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What have been the happiest memories with your family?

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Presentation on theme: "What have been the happiest memories with your family?"— Presentation transcript:

1 What have been the happiest memories with your family?
Family Forms “The happiest moments of my life have been the few which I have passed at home in the bosom of my family.” Thomas Jefferson What have been the happiest memories with your family? (In your head!!)

2 Millions of Kids Worldwide Statistics Family Type Number of Children Children living in blended families, including either a step-parent or step-sibling. Children living with both natural parents and full brothers or sisters. Children living in extended families including other people such as uncles, cousins, aunts or grandparents. Children living in one-parent families. 8 million 10 million 15 million 33 million

3 Flexibility, adaptability and tolerance for change are helpful skills for making any family form succeed!

4 Family Relationships What is a relationship?
An interaction between two or more people. Who does a family relationship involve? Parents, siblings, peers, spouse, grandparents The family relationship is constantly changing. It is important to remember that an individual is going through various stages of his/her life cycle while the family is going through its own cycle.

5 Family Life Cycle Stage 1: Beginning Family
The married couple establish their home but do not yet have children. Stage 2: Childbearing Family From the birth of the first child until that child is 2 ½ years old. Stage 3: Family with Preschoolers When the oldest child is between the ages of 2 ½ and 6. Stage 4: Family with School Children When the oldest child is between the ages of 6 and 13.

6 The Family Life Cycle Continued...
Stage 5: Family with Teenagers When the oldest child is between the ages of 13 and 19. Stage 6: Launching Center From the time the oldest child leaves the family for independent adult life till the time the last child leaves. Stage 7: Empty Nest From the time the children are gone till the marital couple retires from employment. Stage 8: Aging Family From retirement till the death of the surviving marriage partner.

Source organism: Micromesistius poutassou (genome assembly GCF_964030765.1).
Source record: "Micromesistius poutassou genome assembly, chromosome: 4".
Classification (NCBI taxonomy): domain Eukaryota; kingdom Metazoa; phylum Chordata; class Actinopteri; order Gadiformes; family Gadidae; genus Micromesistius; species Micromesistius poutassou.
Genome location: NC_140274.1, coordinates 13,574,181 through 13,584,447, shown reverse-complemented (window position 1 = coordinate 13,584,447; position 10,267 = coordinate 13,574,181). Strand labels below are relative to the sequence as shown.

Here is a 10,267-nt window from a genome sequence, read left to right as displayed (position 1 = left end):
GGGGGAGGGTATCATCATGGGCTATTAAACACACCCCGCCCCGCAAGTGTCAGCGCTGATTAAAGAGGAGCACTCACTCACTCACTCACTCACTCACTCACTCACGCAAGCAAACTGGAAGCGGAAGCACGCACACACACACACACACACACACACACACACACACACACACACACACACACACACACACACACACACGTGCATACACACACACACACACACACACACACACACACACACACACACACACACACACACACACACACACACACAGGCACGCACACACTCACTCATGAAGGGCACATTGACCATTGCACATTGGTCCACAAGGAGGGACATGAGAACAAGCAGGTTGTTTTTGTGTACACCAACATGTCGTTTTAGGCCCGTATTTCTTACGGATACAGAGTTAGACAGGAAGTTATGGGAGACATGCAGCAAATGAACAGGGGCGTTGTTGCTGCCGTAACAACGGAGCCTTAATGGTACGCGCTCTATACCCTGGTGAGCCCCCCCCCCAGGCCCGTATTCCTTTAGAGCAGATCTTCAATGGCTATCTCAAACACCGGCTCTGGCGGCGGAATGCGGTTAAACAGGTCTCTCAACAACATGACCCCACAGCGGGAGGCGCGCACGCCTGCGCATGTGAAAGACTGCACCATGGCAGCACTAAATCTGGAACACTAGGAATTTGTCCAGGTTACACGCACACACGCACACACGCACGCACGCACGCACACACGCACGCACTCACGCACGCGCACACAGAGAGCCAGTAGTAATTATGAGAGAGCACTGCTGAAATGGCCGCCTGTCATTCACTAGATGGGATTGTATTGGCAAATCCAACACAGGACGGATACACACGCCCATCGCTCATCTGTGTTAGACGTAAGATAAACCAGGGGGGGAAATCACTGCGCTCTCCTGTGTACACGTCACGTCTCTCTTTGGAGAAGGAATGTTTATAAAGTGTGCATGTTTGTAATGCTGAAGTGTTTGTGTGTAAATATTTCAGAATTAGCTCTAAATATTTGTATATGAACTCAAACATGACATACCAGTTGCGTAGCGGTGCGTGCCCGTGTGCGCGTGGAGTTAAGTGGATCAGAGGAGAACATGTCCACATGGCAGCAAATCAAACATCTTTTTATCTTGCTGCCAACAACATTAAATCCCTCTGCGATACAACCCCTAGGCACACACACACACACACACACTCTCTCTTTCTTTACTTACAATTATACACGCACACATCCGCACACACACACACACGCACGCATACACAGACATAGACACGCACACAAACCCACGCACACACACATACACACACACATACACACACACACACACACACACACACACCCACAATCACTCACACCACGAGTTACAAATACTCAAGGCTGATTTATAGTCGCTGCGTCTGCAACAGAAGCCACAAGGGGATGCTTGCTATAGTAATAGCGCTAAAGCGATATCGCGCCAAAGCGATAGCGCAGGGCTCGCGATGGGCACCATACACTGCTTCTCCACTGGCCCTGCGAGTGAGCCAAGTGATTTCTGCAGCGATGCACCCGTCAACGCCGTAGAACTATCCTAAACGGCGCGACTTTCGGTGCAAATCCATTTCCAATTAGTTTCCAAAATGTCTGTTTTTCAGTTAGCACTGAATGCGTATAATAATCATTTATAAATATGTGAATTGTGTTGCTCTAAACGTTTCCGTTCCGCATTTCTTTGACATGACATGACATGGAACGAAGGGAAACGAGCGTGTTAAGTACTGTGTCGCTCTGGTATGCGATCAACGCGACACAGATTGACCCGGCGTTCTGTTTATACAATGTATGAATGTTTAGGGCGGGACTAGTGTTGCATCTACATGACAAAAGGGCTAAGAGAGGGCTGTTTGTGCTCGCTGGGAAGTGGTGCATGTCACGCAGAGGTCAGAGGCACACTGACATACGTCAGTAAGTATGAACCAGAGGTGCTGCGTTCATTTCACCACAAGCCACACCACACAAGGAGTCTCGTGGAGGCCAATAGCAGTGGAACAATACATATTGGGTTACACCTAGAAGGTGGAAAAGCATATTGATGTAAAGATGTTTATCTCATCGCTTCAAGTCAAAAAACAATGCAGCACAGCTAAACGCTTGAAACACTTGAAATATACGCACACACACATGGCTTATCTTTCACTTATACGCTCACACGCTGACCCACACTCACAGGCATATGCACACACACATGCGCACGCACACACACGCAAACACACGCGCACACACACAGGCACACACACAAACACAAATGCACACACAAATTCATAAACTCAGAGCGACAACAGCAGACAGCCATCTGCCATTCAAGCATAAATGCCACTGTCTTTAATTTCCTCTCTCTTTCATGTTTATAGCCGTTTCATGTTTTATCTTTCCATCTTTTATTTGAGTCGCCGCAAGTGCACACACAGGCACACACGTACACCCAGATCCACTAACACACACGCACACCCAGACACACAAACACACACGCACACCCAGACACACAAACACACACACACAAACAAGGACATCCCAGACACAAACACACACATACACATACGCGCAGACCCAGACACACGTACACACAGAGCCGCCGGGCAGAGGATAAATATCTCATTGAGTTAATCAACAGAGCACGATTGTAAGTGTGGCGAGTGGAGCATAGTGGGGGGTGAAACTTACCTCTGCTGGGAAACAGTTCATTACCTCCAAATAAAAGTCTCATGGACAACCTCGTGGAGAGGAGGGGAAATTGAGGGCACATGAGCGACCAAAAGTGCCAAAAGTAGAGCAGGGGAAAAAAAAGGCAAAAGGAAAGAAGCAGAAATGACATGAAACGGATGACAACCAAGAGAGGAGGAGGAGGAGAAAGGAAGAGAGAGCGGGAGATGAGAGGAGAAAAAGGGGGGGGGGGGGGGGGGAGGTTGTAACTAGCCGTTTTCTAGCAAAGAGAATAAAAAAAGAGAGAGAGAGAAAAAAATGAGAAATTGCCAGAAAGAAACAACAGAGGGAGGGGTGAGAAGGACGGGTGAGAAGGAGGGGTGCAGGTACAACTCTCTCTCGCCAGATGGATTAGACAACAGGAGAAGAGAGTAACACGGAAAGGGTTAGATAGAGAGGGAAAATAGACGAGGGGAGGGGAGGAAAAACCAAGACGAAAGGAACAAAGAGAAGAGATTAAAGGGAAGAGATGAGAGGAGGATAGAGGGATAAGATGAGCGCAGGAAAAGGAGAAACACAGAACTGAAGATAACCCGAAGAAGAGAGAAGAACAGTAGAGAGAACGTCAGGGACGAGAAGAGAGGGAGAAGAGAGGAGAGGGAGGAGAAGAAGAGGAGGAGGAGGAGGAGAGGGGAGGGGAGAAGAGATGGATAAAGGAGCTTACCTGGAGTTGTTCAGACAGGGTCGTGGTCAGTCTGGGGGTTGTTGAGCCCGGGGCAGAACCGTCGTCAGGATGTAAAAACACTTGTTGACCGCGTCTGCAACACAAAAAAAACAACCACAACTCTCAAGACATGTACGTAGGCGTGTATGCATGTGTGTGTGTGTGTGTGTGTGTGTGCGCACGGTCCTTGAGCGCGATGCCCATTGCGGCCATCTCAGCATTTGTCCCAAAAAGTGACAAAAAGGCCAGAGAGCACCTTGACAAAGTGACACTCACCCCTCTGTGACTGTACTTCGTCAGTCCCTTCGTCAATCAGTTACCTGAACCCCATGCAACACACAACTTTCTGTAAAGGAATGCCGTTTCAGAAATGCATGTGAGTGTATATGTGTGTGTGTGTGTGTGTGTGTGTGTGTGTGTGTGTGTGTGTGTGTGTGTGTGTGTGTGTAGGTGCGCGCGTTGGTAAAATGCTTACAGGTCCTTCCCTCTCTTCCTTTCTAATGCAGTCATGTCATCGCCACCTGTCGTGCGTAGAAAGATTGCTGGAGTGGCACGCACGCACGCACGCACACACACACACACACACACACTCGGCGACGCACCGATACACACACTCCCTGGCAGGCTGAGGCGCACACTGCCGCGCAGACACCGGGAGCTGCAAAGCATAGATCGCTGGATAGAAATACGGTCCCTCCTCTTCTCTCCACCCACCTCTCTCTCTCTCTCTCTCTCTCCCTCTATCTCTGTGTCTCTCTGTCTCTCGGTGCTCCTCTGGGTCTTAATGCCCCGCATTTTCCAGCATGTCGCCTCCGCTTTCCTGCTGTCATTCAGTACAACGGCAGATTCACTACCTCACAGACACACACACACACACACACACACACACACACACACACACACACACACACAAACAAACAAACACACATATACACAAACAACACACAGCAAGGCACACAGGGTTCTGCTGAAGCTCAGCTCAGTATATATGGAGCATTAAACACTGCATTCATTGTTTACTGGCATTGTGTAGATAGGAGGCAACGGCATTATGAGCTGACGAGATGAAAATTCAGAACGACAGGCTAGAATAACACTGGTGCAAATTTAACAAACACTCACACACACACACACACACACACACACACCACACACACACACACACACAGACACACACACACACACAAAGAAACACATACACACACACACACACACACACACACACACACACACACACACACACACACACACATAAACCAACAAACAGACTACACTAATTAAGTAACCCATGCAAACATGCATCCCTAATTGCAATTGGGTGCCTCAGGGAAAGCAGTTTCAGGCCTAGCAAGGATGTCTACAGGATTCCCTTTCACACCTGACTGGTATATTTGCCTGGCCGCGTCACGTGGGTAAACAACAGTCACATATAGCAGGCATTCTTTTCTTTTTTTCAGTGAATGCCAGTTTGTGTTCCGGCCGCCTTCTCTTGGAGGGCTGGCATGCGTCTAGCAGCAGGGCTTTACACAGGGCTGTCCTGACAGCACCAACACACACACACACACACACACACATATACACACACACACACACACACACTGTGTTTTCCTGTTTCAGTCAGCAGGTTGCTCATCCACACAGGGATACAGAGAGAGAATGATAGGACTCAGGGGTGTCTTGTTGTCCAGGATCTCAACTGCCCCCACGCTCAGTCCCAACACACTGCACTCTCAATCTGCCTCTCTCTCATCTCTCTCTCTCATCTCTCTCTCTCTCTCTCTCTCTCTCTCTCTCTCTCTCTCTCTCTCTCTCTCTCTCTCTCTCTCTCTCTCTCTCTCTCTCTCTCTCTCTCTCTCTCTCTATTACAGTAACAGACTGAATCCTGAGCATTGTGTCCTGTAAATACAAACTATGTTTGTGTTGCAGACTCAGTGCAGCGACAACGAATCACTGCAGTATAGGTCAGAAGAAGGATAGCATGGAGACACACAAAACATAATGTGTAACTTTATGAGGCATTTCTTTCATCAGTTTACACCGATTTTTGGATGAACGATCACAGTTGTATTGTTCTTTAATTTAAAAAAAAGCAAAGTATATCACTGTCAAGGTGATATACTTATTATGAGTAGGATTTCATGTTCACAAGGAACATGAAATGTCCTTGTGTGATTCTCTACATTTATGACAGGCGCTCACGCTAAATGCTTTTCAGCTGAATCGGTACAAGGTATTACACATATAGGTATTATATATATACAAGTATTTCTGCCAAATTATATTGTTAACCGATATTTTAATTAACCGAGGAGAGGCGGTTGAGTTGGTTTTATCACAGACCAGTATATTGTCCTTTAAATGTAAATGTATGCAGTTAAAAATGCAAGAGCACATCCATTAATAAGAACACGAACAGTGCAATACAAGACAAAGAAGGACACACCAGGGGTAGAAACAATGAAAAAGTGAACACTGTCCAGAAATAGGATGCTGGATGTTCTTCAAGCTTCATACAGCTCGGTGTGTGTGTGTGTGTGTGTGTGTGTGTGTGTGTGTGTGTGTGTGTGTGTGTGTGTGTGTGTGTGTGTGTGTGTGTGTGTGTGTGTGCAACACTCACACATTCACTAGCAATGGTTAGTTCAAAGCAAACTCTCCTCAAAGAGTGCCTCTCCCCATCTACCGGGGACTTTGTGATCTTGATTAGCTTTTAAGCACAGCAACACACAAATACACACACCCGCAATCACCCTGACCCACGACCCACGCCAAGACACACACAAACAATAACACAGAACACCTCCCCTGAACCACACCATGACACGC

7 What is your definition of the stereotypical family?
Working dad Stay-at-home mom 2 or 3 children Only 10% of all U.S. households are in this family form.

8 American Family Forms 1. Living Alone 2. Cohabitation
1 of 24 adults remain single throughout their life. 66% of single people are women. 2. Cohabitation Persons of the opposite sex sharing living quarters. Couples who live together before marriage, divorce just as often as those who marry first. 3. Marrying Later in Life Average age to marry: men , women More young people are not marrying or are marrying later.

9 American Family Forms 4. Couples Having Children Later in Life
More couples are waiting to become parents until their careers are established. Estimated cost to raise child is $200,000 5. Couples With Fewer Children The average number of children has dropped from 3.6 in 1957 to 1.8. 6. Couples With No Children Due to career commitments, fertility problems or just because they enjoy their childless lifestyles, many couples are remaining “Double Income, No Kids” couples.

10 American Family Forms 7. Divorced Adults 8. Single-Parent Families
Approximately 60% of all divorces involve couples with children in the home. 8. Single-Parent Families About 1 in 4 children live with only one parent. The number of single-parent homes has more than doubled in the past 20 years Divorced women’s standard of living drops 73%, while divorced men jumps 42%. About 50% of the children in divorced families report having not seen their father in the last year and only 1 of 6 see him once a week.

11 American Family Forms 9. Grown Children Moving In With Their Parents